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.... I find it hard to form a bridge from one idea to the next..... Anyone have a similar problem or even discovered a solution?

Cheers!

 

Me, I try not to view it as a problem. More of an opportunity to express something to someone. When you posted your initial query, using language, you simply let the ideas flow of themselves. Effortless effort. You already know "how to do it".

 

I'm stranded on an island made of loop.

And whom might you be stranded on that island with.... and where might that island be.

I would let my imagination run wherever it wanted to go. :)

 

So what is the loop? Is it..

a reason for people to get on the dance floor

gentle waves washing a shoreline on a moonlit eve

a shark slowly circling a hapless victim in anticipation of a strike and a meal

a mantra in the mind of an enlightened Sage

a scene from a Buster Keaton movie

An algorithmic pattern, developed by improcessing

and on and on

Whatever the loop already is, it is probably already telling you what it wants to become.

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  • 1 month later...
  • 5 months later...

Lately I've been trying to craft ideas on the piano before opening Logic. I've been coming up with more interesting stuff that way! ;)

 

Don't fret too much about the 4-bar loop - listen to some hip-hop, dub, break, funk, you'll find that elements are changing and evolving but it's the same chord pattern the whole time (maybe 1 change). Guys like David Holmes and Mark Ronson are great at giving life to these loops so they don't sound too static!

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Much in the way you have to listen to dissonance, and learn to appreciate it before you can start to use it, I think like David said, get used to hearing odd-bar sections. You are going against the grain of 300 years of musical tradition, so it's much like trying to hear "outside" tonalities. Also similar is becoming comfortable with odd time sigs. But that's another topic.

What I do sometimes is simply extend a 4-bar statement to 5 bars. This provides a mysterious feeling for the listener when done well. Our musical hear, because of historical conditioning, gravitates more comfortably to 4 and 6 bars, the 5 bar phrase is a bit in limbo. If you have a 4 bar melody, try to simply delay its resolution, possibly with a non-chord tone, like a suspension or something similar.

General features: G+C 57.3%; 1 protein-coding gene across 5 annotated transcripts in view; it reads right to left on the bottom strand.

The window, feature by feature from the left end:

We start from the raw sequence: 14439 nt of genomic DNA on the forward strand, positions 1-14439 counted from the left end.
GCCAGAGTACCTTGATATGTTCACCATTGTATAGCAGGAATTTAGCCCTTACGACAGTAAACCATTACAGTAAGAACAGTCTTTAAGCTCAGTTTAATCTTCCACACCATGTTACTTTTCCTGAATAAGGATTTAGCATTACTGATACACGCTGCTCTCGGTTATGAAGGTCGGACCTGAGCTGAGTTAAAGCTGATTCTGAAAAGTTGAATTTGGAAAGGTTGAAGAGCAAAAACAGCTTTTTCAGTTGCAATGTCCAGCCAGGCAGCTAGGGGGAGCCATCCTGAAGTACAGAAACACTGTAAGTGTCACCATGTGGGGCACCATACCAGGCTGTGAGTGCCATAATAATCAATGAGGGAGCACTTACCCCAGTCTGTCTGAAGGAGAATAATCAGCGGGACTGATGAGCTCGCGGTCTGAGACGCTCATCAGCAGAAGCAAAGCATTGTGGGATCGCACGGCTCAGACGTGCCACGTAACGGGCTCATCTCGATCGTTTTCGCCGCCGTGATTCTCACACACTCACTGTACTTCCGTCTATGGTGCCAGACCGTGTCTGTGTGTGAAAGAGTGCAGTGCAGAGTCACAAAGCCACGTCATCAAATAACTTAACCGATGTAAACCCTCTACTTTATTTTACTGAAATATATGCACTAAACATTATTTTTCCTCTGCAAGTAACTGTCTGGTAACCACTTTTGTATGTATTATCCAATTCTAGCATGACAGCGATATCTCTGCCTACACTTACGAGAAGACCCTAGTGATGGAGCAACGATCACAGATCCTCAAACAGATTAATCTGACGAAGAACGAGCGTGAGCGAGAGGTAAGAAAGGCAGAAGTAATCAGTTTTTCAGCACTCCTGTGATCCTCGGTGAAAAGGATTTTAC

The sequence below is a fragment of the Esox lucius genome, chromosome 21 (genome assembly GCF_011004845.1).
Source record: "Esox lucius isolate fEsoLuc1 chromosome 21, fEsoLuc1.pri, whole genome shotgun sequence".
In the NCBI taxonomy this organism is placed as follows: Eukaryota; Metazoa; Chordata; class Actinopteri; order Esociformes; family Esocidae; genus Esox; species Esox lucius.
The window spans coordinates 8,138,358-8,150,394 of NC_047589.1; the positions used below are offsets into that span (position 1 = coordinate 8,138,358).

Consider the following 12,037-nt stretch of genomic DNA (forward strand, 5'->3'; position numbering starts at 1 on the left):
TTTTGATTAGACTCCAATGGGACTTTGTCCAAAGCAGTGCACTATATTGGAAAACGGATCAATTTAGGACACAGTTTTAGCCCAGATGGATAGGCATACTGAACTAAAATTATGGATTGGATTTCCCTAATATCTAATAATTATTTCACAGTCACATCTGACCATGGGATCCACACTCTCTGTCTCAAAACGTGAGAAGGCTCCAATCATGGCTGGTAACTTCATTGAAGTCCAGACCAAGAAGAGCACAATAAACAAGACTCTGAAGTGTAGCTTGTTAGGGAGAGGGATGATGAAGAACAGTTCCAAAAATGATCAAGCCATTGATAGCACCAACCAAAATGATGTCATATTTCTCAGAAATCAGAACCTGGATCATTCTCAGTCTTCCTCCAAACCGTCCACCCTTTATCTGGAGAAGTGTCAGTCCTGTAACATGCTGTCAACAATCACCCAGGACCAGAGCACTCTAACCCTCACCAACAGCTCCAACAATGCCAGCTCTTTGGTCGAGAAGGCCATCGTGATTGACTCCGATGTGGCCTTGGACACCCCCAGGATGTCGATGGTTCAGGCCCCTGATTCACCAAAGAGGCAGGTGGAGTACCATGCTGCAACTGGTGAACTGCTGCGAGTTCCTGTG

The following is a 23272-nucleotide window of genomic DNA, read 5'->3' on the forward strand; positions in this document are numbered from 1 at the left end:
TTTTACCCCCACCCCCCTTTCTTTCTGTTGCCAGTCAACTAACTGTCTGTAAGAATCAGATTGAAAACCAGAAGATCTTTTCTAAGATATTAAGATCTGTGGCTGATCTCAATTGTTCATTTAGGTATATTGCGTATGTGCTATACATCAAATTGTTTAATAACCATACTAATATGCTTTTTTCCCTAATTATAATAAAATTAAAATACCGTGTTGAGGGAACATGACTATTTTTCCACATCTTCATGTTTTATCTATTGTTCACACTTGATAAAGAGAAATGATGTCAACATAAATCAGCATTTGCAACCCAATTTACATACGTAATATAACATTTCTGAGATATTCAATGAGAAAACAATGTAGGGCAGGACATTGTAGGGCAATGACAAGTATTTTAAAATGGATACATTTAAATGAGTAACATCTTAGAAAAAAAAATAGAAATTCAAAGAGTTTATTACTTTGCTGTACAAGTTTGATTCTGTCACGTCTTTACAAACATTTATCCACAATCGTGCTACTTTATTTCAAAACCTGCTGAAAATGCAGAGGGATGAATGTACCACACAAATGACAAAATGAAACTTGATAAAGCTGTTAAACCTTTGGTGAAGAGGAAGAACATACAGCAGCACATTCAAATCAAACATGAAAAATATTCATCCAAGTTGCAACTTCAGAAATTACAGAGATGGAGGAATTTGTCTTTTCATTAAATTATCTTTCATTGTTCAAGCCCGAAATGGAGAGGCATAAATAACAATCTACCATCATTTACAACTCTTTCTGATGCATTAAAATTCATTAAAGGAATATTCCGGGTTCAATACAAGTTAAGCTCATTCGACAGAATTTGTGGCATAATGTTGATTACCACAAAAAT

Of course, as in many of my previous posts, I will offer Radiohead as an example of wonderful compositional devices.

All these three songs use 5 bar phrases. In my tastes, thsi provides a beautiful floating quality.

"Stand up Sit down" and "Idioteque" I would guess are both based on writing an appealing chord progression that lasts 5 bars.

Where as Rekoner was written with the wonderful diad-based guitar figure which alternates between three different diads.

 

Edited by aleos
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To me it seems that to resolve completely your question, there is one more question to ask. What are you trying to accomplish with your music? If you are trying to cram yourself into the mould that is popular music, or do you wish to explore where creativity will take you?

Two very different scenarios. Two potentially different outcomes.

Cheers

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I recently came across a band: Young Legionnaire.

 

Their first album Crisis Works features a lot of "broken" signatures but the music flows so well it took me some time to figure out that something is "odd". Very well done in my opinion, and it doesn't have that "progressive rock" stench.

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  • 2 months later...

I find tutorials and technical exercises to be a great springboard to get creative juices flowing.